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Table 4 Epidemiological studies from the UK – injuries in young people

From: A review of injury epidemiology in the UK and Europe: some methodological considerations in constructing rates

Author and date Type of study/data source Population
Level of severity Epidemiological observation Major findings Epidemiological shortcomings
Roberts et al., 1998 [42] analytical study/Office for National Statistics children and teenagers
England and Wales
deaths proportions by age, gender, type, cause, trends; rates by socio-economic classes, RR (manual/non-manual), correlation homicide and deaths of undetermined intent 1980–1995 declining trends for unintentional injury (16 to 7/100,000) and no declining trends for intentional injury (2/100,000); socioeconomic gradients (e.g. homicide rate social class V is 17 times higher than for children social class I) Data on deaths only
Roberts et al., 1998 [48] descriptive study/Office for National Statistics; NHS data children and teenagers
England and Wales
deaths, hospitalization proportions, rates by age and cause, trends of mortality rates and costs 1992 8.6 deaths/100,000 (unintentional injuries); 1.2 deaths/100,000 (intentional)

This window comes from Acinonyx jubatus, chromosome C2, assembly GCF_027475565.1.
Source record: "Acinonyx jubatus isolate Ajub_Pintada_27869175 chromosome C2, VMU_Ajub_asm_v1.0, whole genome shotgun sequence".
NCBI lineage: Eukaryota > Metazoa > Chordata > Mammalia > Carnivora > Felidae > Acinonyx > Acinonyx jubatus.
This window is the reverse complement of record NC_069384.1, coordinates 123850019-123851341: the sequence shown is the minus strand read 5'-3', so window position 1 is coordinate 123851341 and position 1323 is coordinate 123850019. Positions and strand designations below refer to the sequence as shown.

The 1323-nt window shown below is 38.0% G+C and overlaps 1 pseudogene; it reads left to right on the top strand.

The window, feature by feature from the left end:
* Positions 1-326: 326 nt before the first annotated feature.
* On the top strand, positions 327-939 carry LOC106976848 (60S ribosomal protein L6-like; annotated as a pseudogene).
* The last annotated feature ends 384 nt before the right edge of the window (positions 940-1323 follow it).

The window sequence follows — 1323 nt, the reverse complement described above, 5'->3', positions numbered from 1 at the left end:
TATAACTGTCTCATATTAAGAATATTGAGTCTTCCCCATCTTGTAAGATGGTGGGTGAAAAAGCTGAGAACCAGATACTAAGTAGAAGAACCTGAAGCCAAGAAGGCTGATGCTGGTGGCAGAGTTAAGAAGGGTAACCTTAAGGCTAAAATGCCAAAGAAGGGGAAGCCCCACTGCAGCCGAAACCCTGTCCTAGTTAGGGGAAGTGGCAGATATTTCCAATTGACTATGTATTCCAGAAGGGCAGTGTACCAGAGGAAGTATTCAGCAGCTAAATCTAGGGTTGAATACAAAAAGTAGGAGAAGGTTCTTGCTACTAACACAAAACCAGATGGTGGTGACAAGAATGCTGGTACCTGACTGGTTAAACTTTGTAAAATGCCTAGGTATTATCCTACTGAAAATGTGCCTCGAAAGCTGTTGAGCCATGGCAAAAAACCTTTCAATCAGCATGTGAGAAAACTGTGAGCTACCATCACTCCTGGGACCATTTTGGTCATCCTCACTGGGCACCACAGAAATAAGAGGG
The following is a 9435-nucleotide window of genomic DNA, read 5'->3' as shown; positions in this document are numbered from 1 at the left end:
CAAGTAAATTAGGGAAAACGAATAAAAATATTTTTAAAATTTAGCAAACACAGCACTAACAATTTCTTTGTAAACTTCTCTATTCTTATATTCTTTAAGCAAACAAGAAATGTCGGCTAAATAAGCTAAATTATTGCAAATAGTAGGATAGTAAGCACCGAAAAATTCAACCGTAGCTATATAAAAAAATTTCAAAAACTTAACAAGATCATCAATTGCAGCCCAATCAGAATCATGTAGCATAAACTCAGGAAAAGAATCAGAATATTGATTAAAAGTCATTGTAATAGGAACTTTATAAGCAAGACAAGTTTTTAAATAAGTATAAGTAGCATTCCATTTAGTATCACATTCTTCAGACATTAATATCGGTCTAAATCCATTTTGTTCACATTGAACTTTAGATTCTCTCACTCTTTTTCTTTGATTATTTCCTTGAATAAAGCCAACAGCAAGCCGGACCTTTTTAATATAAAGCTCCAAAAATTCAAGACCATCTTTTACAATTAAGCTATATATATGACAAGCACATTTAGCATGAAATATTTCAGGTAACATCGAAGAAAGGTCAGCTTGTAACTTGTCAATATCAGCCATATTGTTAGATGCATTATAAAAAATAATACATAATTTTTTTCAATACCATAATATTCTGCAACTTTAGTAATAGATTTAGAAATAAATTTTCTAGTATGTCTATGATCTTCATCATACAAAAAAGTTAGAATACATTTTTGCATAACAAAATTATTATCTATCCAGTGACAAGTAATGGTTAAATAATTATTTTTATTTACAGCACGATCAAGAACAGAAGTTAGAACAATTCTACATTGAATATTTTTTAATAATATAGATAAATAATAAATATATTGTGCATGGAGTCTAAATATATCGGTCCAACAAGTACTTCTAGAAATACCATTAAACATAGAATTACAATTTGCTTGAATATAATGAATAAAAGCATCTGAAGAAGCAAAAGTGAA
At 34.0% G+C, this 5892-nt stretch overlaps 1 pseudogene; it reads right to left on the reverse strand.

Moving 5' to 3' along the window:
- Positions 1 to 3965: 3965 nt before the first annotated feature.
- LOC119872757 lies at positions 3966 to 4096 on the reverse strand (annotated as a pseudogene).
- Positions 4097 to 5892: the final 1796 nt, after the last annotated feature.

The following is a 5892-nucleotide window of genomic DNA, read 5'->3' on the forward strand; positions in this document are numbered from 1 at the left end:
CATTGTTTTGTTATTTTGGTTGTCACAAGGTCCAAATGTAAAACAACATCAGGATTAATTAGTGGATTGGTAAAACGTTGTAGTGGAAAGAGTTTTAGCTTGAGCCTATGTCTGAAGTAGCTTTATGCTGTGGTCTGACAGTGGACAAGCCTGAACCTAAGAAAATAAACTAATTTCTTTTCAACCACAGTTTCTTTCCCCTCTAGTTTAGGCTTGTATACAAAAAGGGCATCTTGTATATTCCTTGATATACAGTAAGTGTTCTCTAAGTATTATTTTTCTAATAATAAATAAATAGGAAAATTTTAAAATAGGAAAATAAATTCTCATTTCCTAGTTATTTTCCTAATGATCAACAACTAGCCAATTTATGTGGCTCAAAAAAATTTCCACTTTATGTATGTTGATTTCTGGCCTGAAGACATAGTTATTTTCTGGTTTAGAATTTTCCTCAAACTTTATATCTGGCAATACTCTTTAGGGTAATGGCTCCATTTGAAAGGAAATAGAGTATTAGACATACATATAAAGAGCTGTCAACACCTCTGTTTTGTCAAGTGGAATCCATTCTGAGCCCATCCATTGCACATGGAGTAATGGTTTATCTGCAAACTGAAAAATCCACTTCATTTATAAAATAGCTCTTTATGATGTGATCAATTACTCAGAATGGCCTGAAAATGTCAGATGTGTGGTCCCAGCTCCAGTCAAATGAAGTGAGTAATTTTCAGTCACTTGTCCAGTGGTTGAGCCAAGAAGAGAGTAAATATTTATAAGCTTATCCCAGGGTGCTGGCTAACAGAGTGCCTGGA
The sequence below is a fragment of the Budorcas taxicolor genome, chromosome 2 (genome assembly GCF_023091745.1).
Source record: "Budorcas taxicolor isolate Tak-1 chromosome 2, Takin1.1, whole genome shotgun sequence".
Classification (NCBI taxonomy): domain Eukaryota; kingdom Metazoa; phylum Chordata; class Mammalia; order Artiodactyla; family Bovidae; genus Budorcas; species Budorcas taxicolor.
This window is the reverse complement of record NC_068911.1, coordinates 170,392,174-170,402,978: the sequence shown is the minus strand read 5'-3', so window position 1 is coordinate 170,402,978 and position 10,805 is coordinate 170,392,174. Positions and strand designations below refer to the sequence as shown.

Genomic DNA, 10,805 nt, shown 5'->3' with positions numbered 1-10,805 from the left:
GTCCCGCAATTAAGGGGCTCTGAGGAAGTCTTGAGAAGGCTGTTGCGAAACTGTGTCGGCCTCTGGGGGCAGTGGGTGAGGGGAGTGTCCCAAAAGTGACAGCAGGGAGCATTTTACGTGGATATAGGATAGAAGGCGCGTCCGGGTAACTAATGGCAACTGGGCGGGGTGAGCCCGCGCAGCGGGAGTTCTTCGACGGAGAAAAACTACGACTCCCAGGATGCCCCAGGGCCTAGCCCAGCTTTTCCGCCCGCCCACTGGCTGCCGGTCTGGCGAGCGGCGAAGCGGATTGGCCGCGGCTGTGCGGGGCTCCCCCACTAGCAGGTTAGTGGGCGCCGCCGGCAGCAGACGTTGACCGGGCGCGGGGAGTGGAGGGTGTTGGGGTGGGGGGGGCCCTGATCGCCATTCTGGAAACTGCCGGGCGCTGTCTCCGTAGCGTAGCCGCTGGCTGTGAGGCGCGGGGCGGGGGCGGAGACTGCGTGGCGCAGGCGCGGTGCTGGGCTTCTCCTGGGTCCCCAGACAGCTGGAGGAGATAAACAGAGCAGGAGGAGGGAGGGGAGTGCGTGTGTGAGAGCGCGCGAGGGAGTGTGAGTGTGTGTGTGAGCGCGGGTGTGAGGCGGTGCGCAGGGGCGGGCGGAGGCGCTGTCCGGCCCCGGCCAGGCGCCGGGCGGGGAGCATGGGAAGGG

Socioeconomic gradients, declining trends for unintentional injury 1980–1995
Few data on morbidity – no population based rates
DiGuiseppi et al., 1998 [44] descriptive study/Office for National Statistics teenagers
England and Wales
deaths proportions and trends of rates per mile travelled by gender, type road user Travel patterns responsible for (32%) decline in teenage rates 1985–1995; declines in motorcycling (12.1 to 2.5 boys; 1.4 to 0.0 girls), walking (3.2 to 2.1 boys; 1.8 to 0.6 girls) and cycling activities (1.7 to 1.1 boys; 0.4 to 0.1 girls) rates per 100,000 Data on deaths only, focused on road traffic injuries; no population based rates for all injuries
Roberts et al., 1996 [45] analytic study
Major Trauma Outcome Study
patients (0–24y)/3320 England, Wales, Northern Ireland deaths, hospitalization proportions by cause, type, severity (ISS ≥ 16), case fatality, trends in odds of death 1989–1995 16% decline per year of odds of deaths; case fatality (ISS ≥ 16) 50 to 8.8% 0–4y; 29.5 to 16.2% 5–14y; 29.7 to 20.4% 15–24y.; role of hospital care in the reduction of trauma mortality in young people Data on blunt trauma only; no population based rates; analysis focused on mortality (ISS ≥ 16); pre-hospital deaths not available